Polluting NM Coal Plant Given More Time to Clean Up
This week the Environmental Protection Agency announced it would give the Public Service Company of New Mexico (PNM) additional time to deal with the pollution from its San Juan coal plant in northwestern New Mexico.
This temporary stay provides a 90-day window for PNM to outline serious options for making the required air pollution reductions at its nearly 40-year-old facility through an alternative pathway, such as coal unit retirements coupled with a planned transition to cleaner energy sources. PNM and the state had requested the temporary stay as a precursor to engaging in discussions about such an alternative. At this time, EPA's 90-day stay does not alter any future compliance dates under the agency's pollution control decision for San Juan Generating Station.
In response, a coalition of community and environmental groups in New Mexico -- including Diné CARE, National Parks Conservation Association, New Energy Economy, San Juan Citizens Alliance, and Sierra Club -- issued the following statement:
Every day that goes by without cutting pollution from PNM's San Juan Generating Station is another day New Mexicans are paying with our respiratory health, paying the health care costs, and seeing our treasured and economically important national parks suffer from smog.
All eyes are now on PNM to use this time responsibly -- to work with concerned residents and groups to lead New Mexico to a clean energy economy that protects public health while creating power and jobs from our abundant sun and wind.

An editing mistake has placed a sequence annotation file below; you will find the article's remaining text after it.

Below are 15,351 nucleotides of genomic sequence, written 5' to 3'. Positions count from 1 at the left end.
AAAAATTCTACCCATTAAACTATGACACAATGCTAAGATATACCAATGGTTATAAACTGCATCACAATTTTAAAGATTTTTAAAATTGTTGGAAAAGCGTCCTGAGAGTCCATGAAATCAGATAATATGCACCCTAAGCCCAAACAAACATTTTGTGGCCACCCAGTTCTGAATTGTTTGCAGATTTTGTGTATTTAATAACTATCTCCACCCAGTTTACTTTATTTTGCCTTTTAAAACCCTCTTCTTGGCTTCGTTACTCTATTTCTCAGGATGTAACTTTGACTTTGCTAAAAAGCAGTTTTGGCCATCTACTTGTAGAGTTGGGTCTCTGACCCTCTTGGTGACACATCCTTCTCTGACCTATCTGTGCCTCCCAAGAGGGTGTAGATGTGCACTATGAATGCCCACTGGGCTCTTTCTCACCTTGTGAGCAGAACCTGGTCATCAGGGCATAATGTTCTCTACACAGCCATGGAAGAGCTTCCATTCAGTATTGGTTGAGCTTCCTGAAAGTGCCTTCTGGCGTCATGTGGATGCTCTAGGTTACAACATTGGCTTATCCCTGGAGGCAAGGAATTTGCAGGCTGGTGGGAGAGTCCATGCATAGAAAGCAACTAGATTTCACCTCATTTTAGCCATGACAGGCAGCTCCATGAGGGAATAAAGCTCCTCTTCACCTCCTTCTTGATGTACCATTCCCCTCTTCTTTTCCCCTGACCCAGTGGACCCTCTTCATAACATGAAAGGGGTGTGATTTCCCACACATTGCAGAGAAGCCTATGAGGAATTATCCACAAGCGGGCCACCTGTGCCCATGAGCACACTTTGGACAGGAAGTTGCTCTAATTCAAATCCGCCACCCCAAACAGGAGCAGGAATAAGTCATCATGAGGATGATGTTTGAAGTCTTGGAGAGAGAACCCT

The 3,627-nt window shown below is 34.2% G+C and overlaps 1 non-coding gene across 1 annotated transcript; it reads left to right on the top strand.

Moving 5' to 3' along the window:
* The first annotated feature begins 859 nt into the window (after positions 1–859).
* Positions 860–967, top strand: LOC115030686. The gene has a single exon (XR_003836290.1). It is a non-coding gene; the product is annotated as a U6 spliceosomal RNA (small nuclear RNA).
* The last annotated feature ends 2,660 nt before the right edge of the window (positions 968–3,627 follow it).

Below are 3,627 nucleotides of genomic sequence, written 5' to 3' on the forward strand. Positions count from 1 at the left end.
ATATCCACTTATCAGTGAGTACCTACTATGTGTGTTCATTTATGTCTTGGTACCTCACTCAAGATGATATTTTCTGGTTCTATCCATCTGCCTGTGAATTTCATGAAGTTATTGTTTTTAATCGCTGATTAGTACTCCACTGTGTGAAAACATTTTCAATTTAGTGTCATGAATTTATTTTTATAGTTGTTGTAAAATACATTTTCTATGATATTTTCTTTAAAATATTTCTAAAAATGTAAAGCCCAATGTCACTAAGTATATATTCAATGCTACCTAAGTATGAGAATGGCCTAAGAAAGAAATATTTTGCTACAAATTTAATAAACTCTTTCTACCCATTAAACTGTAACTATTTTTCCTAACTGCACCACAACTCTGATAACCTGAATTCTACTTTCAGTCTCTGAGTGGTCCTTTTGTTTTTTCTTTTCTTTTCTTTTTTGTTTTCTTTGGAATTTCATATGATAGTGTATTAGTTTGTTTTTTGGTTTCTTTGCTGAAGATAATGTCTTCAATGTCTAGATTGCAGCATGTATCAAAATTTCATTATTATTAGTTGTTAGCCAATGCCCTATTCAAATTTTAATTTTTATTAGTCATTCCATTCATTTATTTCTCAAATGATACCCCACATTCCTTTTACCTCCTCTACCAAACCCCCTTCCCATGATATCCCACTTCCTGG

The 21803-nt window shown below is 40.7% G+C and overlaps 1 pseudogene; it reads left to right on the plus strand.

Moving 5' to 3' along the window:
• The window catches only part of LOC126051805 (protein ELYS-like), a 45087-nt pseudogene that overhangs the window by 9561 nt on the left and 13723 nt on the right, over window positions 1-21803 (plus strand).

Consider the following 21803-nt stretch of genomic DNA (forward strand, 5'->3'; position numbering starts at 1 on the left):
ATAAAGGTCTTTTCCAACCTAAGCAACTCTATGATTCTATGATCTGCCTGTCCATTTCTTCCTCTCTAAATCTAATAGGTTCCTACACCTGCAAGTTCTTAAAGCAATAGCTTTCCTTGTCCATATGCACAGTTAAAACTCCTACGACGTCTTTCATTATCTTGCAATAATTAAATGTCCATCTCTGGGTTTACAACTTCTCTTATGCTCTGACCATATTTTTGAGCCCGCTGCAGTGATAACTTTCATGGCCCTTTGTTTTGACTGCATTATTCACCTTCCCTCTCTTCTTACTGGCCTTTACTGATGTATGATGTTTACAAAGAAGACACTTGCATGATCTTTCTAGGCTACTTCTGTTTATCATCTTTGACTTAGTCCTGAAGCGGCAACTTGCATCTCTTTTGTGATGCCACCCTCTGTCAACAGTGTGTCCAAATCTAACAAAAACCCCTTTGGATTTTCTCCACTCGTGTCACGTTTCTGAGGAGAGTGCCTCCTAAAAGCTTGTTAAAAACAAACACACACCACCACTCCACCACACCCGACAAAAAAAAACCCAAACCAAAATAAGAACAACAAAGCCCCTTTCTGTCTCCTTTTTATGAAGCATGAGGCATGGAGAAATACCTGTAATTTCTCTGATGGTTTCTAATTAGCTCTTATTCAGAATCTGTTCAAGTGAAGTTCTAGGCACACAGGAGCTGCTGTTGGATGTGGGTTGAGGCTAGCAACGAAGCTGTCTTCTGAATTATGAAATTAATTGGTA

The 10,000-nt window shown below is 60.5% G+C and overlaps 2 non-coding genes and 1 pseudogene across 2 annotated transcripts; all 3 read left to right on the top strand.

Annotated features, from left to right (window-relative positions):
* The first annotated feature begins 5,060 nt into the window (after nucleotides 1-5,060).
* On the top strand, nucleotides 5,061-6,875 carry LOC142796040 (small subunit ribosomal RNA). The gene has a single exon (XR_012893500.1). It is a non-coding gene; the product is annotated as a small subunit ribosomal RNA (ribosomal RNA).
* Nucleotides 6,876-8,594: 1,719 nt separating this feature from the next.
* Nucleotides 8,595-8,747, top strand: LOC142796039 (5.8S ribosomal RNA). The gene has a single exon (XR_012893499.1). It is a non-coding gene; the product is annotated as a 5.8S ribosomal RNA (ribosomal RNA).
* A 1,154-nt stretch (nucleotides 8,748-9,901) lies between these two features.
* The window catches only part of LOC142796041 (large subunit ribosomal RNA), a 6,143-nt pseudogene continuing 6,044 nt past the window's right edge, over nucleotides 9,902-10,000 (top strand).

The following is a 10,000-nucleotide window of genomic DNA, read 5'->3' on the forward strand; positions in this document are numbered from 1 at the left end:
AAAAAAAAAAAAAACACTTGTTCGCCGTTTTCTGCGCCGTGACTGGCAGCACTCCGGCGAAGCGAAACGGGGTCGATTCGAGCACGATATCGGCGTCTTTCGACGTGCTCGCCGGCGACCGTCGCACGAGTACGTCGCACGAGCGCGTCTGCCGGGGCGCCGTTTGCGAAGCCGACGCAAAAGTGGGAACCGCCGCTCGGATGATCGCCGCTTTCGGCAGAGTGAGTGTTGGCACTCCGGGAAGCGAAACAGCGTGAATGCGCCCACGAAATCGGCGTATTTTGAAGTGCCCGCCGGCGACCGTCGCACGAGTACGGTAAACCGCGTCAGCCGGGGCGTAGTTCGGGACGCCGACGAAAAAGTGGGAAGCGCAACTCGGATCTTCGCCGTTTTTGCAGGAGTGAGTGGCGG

Time is running out, but PNM certainly has the capacity to quickly develop a retirement and transition approach for its coal plant that could reduce more pollution than required by the Clean Air Act, at less cost than installing the required pollution controls, and while ushering in clean energy to spark economic development and jobs in the San Juan Basin. For the benefit of all New Mexicans, PNM needs to finally step forward to make it happen."
This announcement from EPA also comes right as Sierra Club coalition partner New Energy Economy unveiled new billboards and ads urging PNM to switch to clean energy.
Each year, the San Juan plant is estimated to cause 600 asthma attacks, 50 heart attacks and 33 premature deaths. The San Juan coal plant is also one of the biggest sources of climate change pollution in the western United States, spewing more than 10 million tons of carbon dioxide into the atmosphere each year.
Sierra Club is part of the coalition of environmental and community organizations that have extended an open invitation to PNM and the state to engage in a stakeholder meeting to develop a retirement and transition approach for San Juan Generating Station.
-- Refugio Mata, Sierra Club Deputy Press Secretary